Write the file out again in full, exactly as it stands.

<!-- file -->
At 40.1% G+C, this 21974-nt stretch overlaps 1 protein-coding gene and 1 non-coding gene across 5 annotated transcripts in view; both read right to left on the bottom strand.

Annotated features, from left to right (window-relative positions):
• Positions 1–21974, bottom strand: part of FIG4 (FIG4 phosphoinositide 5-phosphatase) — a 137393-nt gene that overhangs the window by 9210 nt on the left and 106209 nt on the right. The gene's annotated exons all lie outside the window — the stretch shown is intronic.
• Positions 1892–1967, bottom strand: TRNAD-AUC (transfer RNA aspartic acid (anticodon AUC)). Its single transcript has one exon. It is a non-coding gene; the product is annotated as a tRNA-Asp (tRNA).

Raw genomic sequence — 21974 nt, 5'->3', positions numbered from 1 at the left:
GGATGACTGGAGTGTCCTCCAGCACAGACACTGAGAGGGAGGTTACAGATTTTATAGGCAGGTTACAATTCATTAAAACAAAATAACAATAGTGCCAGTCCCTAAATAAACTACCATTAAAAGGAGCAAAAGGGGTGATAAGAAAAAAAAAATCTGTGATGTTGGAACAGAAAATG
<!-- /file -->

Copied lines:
At 40.1% G+C, this 21974-nt stretch overlaps 1 protein-coding gene and 1 non-coding gene across 5 annotated transcripts in view; both read right to left on the bottom strand.

Annotated features, from left to right (window-relative positions):
• Positions 1–21974, bottom strand: part of FIG4 (FIG4 phosphoinositide 5-phosphatase) — a 137393-nt gene that overhangs the window by 9210 nt on the left and 106209 nt on the right. The gene's annotated exons all lie outside the window — the stretch shown is intronic.
• Positions 1892–1967, bottom strand: TRNAD-AUC (transfer RNA aspartic acid (anticodon AUC)). Its single transcript has one exon. It is a non-coding gene; the product is annotated as a tRNA-Asp (tRNA).

Raw genomic sequence — 21974 nt, 5'->3', positions numbered from 1 at the left:
GGATGACTGGAGTGTCCTCCAGCACAGACACTGAGAGGGAGGTTACAGATTTTATAGGCAGGTTACAATTCATTAAAACAAAATAACAATAGTGCCAGTCCCTAAATAAACTACCATTAAAAGGAGCAAAAGGGGTGATAAGAAAAAAAAAATCTGTGATGTTGGAACAGAAAATG